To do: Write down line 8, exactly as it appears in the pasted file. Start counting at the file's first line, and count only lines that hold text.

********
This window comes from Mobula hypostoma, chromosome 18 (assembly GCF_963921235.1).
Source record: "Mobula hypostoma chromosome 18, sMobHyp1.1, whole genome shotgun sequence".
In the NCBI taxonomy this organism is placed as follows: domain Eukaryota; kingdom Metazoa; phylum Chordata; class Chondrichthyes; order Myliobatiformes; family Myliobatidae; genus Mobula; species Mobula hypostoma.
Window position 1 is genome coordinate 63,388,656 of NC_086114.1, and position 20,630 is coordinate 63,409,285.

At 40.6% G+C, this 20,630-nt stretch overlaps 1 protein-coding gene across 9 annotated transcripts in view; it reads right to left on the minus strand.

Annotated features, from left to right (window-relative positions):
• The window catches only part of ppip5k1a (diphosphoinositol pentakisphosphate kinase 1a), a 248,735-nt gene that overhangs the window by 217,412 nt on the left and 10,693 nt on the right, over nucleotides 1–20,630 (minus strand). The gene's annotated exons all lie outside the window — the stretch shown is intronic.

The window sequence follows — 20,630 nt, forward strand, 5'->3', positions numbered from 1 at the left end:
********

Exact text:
The window sequence follows — 20,630 nt, forward strand, 5'->3', positions numbered from 1 at the left end: